WASHINGTON (RNS) — In an exclusive interview with Religion News Service, President Trump said in a written statement that he no longer identifies as a Presbyterian and now sees himself as a non-denominational Christian.
“Though I was confirmed at a Presbyterian church as a child, I now consider myself to be a non-denominational Christian,” Trump, who has repeatedly identified as a Presbyterian in the past, said in a written response to RNS.
Saying that his parents “taught me the importance of faith and prayer from a young age,” Trump went on to say that “Melania and I have gotten to visit some amazing churches and meet with great faith leaders from around the world. During the unprecedented COVID-19 outbreak, I tuned into several virtual church services and know that millions of Americans did the same.”
The revelation about Trump’s religious identity appeared in an interview that was conducted in writing and covered a variety of faith topics, ranging from the president’s own spiritual life to his plans for the White House office tasked with engaging faith groups.
Questions for the interview, which were first negotiated with the White House press office, were presented to the president by Paula White, a Florida pastor and the head of the White House Faith and Opportunity Initiative, according to the White House.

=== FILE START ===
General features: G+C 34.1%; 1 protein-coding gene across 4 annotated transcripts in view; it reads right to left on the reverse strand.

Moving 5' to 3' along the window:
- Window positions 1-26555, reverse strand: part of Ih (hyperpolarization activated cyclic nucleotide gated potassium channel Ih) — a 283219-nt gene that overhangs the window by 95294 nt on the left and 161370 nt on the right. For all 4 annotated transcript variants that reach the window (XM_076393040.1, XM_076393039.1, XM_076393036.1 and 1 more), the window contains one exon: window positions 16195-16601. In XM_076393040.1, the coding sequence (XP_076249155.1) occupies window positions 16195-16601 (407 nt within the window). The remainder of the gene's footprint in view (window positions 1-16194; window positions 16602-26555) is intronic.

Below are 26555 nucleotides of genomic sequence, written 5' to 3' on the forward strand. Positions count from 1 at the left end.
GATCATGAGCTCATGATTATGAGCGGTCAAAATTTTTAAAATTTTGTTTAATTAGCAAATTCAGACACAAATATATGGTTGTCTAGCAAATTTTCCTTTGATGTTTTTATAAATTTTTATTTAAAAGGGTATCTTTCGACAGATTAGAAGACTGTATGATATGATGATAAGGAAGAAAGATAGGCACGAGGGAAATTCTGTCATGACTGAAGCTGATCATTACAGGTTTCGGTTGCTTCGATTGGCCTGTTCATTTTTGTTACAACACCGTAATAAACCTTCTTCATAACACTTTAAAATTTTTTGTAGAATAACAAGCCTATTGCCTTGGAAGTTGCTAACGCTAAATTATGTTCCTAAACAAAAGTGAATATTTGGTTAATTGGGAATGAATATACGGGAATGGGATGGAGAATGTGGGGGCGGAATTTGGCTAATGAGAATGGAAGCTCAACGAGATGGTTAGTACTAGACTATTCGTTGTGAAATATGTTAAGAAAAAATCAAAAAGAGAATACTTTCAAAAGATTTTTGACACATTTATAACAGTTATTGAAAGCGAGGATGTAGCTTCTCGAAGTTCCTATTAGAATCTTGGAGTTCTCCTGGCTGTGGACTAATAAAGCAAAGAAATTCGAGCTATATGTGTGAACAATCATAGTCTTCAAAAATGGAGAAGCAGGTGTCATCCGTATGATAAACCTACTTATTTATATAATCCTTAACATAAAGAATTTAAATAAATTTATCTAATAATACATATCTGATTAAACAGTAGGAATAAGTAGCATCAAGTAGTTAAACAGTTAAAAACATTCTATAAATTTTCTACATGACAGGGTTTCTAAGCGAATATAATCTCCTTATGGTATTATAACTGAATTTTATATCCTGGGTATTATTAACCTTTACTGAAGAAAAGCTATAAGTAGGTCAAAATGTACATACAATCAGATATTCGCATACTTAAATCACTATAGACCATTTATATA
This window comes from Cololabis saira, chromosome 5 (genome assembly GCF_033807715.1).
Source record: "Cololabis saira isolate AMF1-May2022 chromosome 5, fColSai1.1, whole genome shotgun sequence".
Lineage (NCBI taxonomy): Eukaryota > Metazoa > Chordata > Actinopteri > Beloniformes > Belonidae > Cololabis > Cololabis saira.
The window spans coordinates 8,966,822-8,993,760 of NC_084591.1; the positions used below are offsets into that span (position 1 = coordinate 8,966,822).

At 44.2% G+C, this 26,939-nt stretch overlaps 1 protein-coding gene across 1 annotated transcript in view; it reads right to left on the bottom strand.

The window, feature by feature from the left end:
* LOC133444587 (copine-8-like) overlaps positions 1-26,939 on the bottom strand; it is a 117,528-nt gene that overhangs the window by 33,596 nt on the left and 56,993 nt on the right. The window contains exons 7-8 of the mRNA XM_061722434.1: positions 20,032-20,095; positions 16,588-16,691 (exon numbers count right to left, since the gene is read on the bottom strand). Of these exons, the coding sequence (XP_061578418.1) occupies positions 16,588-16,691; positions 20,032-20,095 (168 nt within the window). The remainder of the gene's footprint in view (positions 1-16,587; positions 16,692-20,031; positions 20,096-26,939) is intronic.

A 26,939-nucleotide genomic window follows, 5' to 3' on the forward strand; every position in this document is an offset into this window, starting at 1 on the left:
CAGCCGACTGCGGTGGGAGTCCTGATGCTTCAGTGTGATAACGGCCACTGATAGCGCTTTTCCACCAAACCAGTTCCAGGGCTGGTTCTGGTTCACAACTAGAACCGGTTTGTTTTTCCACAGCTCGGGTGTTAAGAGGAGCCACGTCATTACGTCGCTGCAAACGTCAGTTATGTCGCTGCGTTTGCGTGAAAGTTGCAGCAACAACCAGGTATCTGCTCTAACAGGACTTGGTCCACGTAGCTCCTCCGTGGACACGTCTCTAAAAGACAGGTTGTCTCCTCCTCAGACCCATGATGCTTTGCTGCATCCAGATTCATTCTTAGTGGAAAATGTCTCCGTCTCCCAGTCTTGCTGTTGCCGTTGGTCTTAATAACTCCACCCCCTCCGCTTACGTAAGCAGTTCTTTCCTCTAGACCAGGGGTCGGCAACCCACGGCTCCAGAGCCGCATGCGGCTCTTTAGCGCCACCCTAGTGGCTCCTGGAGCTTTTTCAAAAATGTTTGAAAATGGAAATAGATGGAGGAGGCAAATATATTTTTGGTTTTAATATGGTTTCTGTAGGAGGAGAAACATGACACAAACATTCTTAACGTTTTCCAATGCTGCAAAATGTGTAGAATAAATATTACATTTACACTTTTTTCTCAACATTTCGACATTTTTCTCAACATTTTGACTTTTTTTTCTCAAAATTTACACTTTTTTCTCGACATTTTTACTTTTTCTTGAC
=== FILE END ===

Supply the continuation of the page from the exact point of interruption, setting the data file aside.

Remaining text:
White House staffers said that the answers are attributable to the president.
Despite the unusual context, the result is a rare exchange about religion-related matters with a president who, while allying closely with evangelical Christian leaders, has said relatively little about his own faith.
Asked whether he learned anything spiritually from his experience of contracting COVID-19, Trump responded that he and Melania “felt the prayers of Americans from all across the country — and even around the world” when he was recovering at Walter Reed National Military Medical Center.
“I said, ‘There were miracles coming down from heaven.’ I meant it — Melania and I are very thankful to God for looking out for our family and re-turning us to good health,” he wrote.
Though the president didn’t directly answer a question about particular spiritual lessons he had learned from his influential evangelical supporters, Trump praised their faith and said Franklin Graham, president and CEO of his father Billy’s evangelistic organization and of the relief organization Samaritan’s Purse, had visited the Oval Office to pray for him earlier this month.